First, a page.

Today is the shortest day of the year. Across the northern hemisphere we have the fewest hours of sunlight that we will have all year. We are facing our longest night.
Each year, the Winter Solstice, the longest night, arrives in the days leading up to Christmas. During the month of December, Christians (and everyone else) hear carols implying that we must all be happy. In the words of a 1980s cartoon character, we should all feel "Happy Happy Joy Joy." Unfortunately, not all of us do.
Those who live on the streets, those with shelter but who are unemployed, those who recently lost a loved one, those who struggle with the dark days of winter, those who are separated from loved ones by war or distance, or anyone who does not - for whatever reason - feel the "Happy Happy Joy Joy" are faced with additional pressures during this season.
Christmas is a time of promise and hope but it is not a time of resurrection. In short, it is reasonable to feel sadness.
In the Christian narrative, Jesus' birth and ministry, his teaching and healing, point the way toward a time when we will not feel the pain but it does not take all that pain away in present.
In the gospel narratives, we see an era of great social upheaval. The religious establishment of the time did not always address the challenges of the people well. The Jewish people remained under siege, under occupation, by yet another power. Most of their history in Israel had been one in which they did not control their own land. The feelings of frustration and powerlessness of the people must have been great. Into this time entered the hope of Jesus. In the storyline, Jesus marked the beginning of a new time in which the suffering would cease. It did not end the suffering.
Our connectedness to challenges, to sadness, frustration, and oppression remains today. To a pregnant woman and her partner, being forced by the government to travel on foot miles to register for the census, must've felt like a great burden. This poor couple could not even find a room at a scuzzy motel. A small candle of hope entered into their desperate, houseless situation when the innkeeper allowed them to sleep in the stable.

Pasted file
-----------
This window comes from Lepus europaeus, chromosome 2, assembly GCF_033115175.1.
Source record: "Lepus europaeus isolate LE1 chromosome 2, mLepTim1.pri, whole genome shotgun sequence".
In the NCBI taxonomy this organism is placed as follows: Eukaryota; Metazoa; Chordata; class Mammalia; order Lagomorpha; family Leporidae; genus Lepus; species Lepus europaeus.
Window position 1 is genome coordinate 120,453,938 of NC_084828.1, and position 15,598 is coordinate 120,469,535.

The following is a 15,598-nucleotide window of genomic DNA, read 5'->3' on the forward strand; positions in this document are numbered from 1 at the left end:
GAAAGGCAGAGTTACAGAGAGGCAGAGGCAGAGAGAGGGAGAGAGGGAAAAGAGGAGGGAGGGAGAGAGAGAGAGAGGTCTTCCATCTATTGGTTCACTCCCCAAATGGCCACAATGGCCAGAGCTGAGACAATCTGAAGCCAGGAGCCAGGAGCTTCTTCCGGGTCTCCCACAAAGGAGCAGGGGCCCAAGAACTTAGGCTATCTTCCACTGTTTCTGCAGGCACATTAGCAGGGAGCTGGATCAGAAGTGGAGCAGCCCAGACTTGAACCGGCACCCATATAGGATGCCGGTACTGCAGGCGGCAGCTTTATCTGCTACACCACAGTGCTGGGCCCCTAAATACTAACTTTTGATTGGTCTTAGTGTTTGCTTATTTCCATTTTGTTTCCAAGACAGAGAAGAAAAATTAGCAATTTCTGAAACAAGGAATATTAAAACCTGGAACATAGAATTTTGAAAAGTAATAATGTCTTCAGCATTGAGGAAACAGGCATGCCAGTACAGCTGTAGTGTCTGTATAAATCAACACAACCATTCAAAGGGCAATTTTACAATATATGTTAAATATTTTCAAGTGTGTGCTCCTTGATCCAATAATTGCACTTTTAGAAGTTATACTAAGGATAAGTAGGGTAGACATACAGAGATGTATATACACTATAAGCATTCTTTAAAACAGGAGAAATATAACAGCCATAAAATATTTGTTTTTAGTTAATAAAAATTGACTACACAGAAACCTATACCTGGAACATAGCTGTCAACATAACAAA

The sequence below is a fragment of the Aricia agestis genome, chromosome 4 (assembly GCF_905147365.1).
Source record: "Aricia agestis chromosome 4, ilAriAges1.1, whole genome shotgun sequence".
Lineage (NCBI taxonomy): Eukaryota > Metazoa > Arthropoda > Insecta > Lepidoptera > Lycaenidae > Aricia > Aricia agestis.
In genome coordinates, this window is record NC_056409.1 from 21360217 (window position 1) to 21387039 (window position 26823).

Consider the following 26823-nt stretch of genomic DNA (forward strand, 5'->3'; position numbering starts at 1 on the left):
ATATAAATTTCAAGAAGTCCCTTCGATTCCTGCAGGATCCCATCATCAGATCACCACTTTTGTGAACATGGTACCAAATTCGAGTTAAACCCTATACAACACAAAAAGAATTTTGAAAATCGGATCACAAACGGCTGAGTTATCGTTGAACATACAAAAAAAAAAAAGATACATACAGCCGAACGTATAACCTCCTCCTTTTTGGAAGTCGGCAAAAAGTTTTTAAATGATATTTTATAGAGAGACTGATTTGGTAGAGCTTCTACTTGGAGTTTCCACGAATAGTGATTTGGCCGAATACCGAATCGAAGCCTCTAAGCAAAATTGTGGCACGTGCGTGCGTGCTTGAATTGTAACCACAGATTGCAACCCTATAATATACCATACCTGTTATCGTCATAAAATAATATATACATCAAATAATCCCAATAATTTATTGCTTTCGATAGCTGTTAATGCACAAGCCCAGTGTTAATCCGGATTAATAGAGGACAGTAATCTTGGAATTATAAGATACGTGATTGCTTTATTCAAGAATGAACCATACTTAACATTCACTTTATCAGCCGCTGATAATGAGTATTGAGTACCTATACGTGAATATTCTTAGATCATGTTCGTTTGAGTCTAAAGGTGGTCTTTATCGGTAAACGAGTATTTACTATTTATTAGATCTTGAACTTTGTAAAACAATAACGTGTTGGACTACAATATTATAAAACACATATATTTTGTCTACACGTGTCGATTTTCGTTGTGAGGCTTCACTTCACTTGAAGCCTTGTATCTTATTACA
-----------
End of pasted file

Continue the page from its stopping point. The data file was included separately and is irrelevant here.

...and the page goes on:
That night when the story tells us that the infant was born, Mary and Joseph must've felt bittersweet. The hope of a baby is great but the sadness of laying your newborn in an animal's food dish could not have been what the new parents wanted for their son. And, yet, looking backward from the vantage point of history we know that Jesus' life, death, and resurrection offer hope for humanity.
As we face this longest night of the year, let us acknowledge our pains, our sadness, our sense of despair for our fragmented world. It is real. Our pain is real. Let us also remember that, as our Buddhist friends teach, all things are impermanent. We will not always feel how we feel today. In the birth of an infant, in the kindness of an innkeeper, or the smile of a stranger a candle of hope is lit and a better time begins to unfold.
Feel our pain with us.
Feel our emptyness,
our feelings banned by the happy happy joy joy of the season.
that we do and can feel as we do.
Love us though we sometimes don't even think you exist,
or that you have abandoned us.
Light a candle of hope in us,
as we continue our struggle through this longest night.